Last spring semester, Dean Brad Voyles concluded that he would reconsider the mandatory meal plan for the 2016-2017 academic year. However, for those students who are most alarmed, they can rest easy knowing they will not have to plunge even deeper into their bank accounts for the next school year. The mandatory meal plan is still postponed until after the 2016 Great Hall renovations have been completed.
According to Dean Voyles, the mandatory meal plan will be reconsidered after the Carter construction is finished, and Tom Schreiner, Director of Auxilary Services, is confident the changes will be readdressed after the Great Hall renovations are completed this summer.
On March 31 of the last spring semester, Dean Voyles sent an e-mail titled “Mandatory Meal Plans” applying to the 2015-2016 academic year. The e-mail immediately received much attention and caused an uproar considering the significant effect it posed on students, particularly those who were planning to live off-campus.
In his e-mail last spring, Dean Voyles announced all full-time students, regardless of where they live, would have to buy a meal plan for next school year. He listed four different tiers of meal plans with a various number of meals and Blink dollars with assigned pricing from which Covenant students could choose to purchase. Tier 1 was the cheapest option, providing forty-eight meals for $426 per semester, allowing no room for Blink dollars. Tier 4 was the most expensive option, which was a full food plan with $50 in Blink money and $2,080 per semester for the Great Hall.
To justify this change, Dean Voyles provided five reasons for requiring meal plans. First, he pointed out how the students who live off campus and prepare food for themselves could decrease the community and fellowship of the Great Hall. The next reason guaranteed Chartwells would make the sufficient amount of money off food by ensuring students without a meal plan would not obtain free food. Another reason came from student leaders, students, alumni, and the Parents’ Council, who all concluded Chartwells is convenient and provides community, an already established monetary allotment for food, and healthy food options.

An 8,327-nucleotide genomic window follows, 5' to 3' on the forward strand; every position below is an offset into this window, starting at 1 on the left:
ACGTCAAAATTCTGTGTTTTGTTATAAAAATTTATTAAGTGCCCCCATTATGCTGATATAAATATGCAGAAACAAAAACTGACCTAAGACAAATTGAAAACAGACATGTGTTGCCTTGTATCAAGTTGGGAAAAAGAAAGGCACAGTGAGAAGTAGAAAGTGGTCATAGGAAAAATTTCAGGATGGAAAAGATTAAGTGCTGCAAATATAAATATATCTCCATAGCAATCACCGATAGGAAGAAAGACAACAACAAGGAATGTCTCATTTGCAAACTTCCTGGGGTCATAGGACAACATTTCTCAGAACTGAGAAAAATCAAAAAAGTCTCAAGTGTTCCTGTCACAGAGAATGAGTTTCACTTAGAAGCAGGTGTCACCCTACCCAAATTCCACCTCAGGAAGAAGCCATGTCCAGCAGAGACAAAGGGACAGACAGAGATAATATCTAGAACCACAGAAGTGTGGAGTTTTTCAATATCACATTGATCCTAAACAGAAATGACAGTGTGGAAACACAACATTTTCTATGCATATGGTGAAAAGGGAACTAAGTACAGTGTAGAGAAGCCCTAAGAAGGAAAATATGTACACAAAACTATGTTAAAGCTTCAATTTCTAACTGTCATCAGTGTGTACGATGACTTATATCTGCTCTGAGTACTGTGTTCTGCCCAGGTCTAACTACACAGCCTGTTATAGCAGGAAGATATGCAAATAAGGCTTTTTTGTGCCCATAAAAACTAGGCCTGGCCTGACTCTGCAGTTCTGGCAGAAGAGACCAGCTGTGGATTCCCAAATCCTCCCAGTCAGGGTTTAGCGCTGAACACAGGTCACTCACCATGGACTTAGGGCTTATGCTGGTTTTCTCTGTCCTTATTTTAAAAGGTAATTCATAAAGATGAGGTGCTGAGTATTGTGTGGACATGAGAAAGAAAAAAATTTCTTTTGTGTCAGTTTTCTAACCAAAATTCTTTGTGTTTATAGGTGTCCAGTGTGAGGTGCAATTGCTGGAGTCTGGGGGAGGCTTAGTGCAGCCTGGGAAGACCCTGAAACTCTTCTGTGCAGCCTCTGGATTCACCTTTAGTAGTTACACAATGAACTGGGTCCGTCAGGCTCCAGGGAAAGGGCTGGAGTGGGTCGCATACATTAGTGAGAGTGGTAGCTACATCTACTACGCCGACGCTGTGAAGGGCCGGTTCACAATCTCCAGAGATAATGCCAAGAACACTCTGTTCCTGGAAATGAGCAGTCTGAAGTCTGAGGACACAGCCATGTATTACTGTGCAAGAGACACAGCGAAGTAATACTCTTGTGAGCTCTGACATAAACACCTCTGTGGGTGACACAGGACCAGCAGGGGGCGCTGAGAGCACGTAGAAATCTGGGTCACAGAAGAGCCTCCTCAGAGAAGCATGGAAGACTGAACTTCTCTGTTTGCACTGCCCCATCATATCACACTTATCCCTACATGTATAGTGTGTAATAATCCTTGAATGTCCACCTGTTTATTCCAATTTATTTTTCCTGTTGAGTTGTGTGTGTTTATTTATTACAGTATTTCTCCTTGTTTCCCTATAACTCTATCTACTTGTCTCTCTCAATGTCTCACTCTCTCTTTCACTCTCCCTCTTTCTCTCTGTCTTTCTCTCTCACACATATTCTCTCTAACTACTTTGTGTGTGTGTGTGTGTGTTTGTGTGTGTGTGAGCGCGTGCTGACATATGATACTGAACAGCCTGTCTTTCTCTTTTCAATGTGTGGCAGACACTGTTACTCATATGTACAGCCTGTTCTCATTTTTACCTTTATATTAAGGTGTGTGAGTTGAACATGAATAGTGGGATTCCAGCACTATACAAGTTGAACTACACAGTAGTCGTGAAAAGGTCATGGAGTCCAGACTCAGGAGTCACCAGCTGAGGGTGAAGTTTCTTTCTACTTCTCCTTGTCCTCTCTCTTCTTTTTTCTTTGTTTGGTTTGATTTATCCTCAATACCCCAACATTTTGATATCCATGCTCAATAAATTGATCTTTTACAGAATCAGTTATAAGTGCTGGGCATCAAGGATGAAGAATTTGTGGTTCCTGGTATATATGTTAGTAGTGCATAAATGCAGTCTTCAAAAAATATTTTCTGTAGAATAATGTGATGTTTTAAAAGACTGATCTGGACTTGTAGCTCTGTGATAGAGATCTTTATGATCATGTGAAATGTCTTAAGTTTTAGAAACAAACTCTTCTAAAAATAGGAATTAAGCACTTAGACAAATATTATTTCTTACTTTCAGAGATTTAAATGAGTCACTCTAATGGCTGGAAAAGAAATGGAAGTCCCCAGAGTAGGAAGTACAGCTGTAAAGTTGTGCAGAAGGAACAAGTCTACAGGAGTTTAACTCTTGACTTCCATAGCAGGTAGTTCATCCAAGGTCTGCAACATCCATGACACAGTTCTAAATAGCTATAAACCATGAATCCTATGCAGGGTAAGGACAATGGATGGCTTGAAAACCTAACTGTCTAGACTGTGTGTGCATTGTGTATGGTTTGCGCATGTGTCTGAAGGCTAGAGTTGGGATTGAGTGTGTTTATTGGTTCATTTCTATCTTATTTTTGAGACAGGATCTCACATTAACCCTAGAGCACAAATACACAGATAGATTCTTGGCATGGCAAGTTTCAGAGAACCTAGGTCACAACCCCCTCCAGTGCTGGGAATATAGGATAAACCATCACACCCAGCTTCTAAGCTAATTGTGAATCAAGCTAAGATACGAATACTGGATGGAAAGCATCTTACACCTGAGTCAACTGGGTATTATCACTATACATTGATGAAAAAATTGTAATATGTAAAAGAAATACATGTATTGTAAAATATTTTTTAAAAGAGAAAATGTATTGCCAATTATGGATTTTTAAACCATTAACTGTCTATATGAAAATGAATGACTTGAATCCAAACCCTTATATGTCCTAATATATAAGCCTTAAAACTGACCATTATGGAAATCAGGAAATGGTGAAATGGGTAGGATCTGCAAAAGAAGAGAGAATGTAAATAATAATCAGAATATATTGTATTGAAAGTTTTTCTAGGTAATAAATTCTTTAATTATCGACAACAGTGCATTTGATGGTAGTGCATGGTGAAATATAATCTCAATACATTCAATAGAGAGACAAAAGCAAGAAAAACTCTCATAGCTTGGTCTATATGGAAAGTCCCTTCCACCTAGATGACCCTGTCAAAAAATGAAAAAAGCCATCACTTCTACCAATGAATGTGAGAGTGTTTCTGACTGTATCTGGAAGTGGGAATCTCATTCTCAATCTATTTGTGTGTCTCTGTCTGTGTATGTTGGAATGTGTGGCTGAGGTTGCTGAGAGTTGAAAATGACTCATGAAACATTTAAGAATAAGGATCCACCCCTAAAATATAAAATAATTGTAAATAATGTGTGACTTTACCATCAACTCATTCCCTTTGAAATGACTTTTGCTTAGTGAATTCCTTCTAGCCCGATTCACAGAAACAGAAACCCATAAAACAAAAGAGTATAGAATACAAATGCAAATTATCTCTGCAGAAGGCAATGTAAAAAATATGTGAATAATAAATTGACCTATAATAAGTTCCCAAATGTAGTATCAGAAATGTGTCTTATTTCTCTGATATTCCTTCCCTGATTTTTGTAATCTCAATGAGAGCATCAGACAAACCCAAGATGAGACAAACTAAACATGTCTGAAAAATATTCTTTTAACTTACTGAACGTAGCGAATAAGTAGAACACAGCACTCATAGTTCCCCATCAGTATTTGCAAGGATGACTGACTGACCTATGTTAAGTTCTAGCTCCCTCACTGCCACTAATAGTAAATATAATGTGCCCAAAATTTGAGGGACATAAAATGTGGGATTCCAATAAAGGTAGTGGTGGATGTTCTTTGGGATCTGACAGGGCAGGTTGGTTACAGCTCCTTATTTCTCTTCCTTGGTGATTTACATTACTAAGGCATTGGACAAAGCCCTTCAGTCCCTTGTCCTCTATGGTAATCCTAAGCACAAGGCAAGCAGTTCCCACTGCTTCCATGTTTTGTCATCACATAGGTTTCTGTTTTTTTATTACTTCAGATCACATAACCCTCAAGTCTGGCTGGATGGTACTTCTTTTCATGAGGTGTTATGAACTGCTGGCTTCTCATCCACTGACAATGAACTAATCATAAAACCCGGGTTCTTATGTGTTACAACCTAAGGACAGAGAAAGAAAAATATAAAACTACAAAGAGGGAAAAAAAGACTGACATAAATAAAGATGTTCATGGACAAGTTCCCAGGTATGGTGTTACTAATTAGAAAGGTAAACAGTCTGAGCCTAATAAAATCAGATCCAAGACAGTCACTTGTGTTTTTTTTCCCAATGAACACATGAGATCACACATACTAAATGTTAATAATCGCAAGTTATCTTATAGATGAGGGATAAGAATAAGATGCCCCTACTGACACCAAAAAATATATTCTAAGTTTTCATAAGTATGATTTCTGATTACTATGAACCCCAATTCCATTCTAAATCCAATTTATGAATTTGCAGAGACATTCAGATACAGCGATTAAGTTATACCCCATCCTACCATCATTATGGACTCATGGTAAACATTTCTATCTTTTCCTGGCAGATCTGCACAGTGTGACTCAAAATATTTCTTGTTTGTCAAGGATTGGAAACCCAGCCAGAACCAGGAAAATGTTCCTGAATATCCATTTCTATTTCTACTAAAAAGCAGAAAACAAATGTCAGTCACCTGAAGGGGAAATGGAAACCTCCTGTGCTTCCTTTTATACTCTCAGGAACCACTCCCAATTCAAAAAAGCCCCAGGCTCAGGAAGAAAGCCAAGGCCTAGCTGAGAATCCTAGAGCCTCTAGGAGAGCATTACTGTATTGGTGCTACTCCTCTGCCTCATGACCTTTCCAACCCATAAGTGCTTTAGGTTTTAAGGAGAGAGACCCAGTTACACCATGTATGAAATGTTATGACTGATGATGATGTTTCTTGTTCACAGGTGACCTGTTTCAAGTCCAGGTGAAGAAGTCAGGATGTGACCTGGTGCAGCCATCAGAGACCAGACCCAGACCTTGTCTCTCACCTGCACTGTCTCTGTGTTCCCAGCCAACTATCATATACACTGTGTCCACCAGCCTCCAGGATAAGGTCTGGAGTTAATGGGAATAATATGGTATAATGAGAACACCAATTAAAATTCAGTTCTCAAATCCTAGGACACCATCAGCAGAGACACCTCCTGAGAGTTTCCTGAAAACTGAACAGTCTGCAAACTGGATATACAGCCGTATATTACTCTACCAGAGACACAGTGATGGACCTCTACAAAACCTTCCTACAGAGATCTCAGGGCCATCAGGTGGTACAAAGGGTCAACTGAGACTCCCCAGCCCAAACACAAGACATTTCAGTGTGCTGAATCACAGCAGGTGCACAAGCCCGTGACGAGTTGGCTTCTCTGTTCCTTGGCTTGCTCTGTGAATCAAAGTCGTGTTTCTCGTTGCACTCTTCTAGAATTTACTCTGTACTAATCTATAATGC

However, Dean Voyles acknowledged the concerns he expected to hear from students. Those who live off campus may be doing so in order to provide food for themselves according to their preferences. Additionally, he anticipated some students would be perturbed by Covenant’s force of community or their appearance of merely gaining money from this new policy. Yet, Dean Voyles claimed the benefits outweighed these concerns. He additionally mentioned the new meal plan would be similar to those of Berry College and Taylor University considering how these requirements appear to benefit their communities.
In response to this e-mail, a number of students became resistant. Within no time, Covenant students circulated a petition on Facebook opposing the new policy, saying they did not want Covenant forcing them to commit to a meal plan, with the foremost reason being the high costs of meal plans. Dean Voyles hosted a Q&A to address the questions and concerns issued by students. About a week after the initial e-mail, Dean Voyles sent out another message to the student body, saying he heard the opposition from the students and would not implement a new meal plan for the 2015-2016 school year but may consider a mandatory meal plan for students in Covenant housing for the 2016-2017 school year.
However, amidst the current Carter construction, Covenant students can rest easy for the time being.